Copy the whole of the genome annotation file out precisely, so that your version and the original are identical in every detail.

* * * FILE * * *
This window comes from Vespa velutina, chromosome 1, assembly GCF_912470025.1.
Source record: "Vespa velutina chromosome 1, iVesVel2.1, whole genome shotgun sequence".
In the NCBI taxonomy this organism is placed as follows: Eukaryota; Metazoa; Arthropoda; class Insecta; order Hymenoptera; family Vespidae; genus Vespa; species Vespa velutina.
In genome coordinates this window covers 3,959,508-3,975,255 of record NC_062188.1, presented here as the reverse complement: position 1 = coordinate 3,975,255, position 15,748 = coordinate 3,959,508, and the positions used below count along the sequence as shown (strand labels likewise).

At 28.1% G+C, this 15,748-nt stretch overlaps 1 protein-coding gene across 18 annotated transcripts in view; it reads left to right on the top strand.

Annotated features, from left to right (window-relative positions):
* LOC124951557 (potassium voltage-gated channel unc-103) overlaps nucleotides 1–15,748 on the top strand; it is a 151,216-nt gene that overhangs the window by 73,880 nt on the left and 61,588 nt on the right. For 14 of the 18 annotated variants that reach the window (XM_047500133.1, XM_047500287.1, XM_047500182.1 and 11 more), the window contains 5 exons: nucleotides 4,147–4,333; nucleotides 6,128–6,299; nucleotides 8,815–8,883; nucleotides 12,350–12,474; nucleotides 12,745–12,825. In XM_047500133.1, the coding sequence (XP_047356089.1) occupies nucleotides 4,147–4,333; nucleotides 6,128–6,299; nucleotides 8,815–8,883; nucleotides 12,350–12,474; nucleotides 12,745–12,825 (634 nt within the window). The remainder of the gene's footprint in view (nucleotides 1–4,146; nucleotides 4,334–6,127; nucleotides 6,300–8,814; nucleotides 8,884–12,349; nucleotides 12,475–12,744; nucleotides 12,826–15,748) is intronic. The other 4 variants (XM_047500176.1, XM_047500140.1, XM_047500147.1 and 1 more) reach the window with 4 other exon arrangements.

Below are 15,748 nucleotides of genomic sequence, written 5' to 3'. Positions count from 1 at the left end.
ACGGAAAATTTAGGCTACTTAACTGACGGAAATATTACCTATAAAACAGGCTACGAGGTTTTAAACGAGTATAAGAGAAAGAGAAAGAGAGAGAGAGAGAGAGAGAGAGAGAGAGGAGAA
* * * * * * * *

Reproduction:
This window comes from Vespa velutina, chromosome 1, assembly GCF_912470025.1.
Source record: "Vespa velutina chromosome 1, iVesVel2.1, whole genome shotgun sequence".
In the NCBI taxonomy this organism is placed as follows: Eukaryota; Metazoa; Arthropoda; class Insecta; order Hymenoptera; family Vespidae; genus Vespa; species Vespa velutina.
In genome coordinates this window covers 3,959,508-3,975,255 of record NC_062188.1, presented here as the reverse complement: position 1 = coordinate 3,975,255, position 15,748 = coordinate 3,959,508, and the positions used below count along the sequence as shown (strand labels likewise).

At 28.1% G+C, this 15,748-nt stretch overlaps 1 protein-coding gene across 18 annotated transcripts in view; it reads left to right on the top strand.

Annotated features, from left to right (window-relative positions):
* LOC124951557 (potassium voltage-gated channel unc-103) overlaps nucleotides 1–15,748 on the top strand; it is a 151,216-nt gene that overhangs the window by 73,880 nt on the left and 61,588 nt on the right. For 14 of the 18 annotated variants that reach the window (XM_047500133.1, XM_047500287.1, XM_047500182.1 and 11 more), the window contains 5 exons: nucleotides 4,147–4,333; nucleotides 6,128–6,299; nucleotides 8,815–8,883; nucleotides 12,350–12,474; nucleotides 12,745–12,825. In XM_047500133.1, the coding sequence (XP_047356089.1) occupies nucleotides 4,147–4,333; nucleotides 6,128–6,299; nucleotides 8,815–8,883; nucleotides 12,350–12,474; nucleotides 12,745–12,825 (634 nt within the window). The remainder of the gene's footprint in view (nucleotides 1–4,146; nucleotides 4,334–6,127; nucleotides 6,300–8,814; nucleotides 8,884–12,349; nucleotides 12,475–12,744; nucleotides 12,826–15,748) is intronic. The other 4 variants (XM_047500176.1, XM_047500140.1, XM_047500147.1 and 1 more) reach the window with 4 other exon arrangements.

Below are 15,748 nucleotides of genomic sequence, written 5' to 3'. Positions count from 1 at the left end.
ACGGAAAATTTAGGCTACTTAACTGACGGAAATATTACCTATAAAACAGGCTACGAGGTTTTAAACGAGTATAAGAGAAAGAGAAAGAGAGAGAGAGAGAGAGAGAGAGAGAGAGGAGAA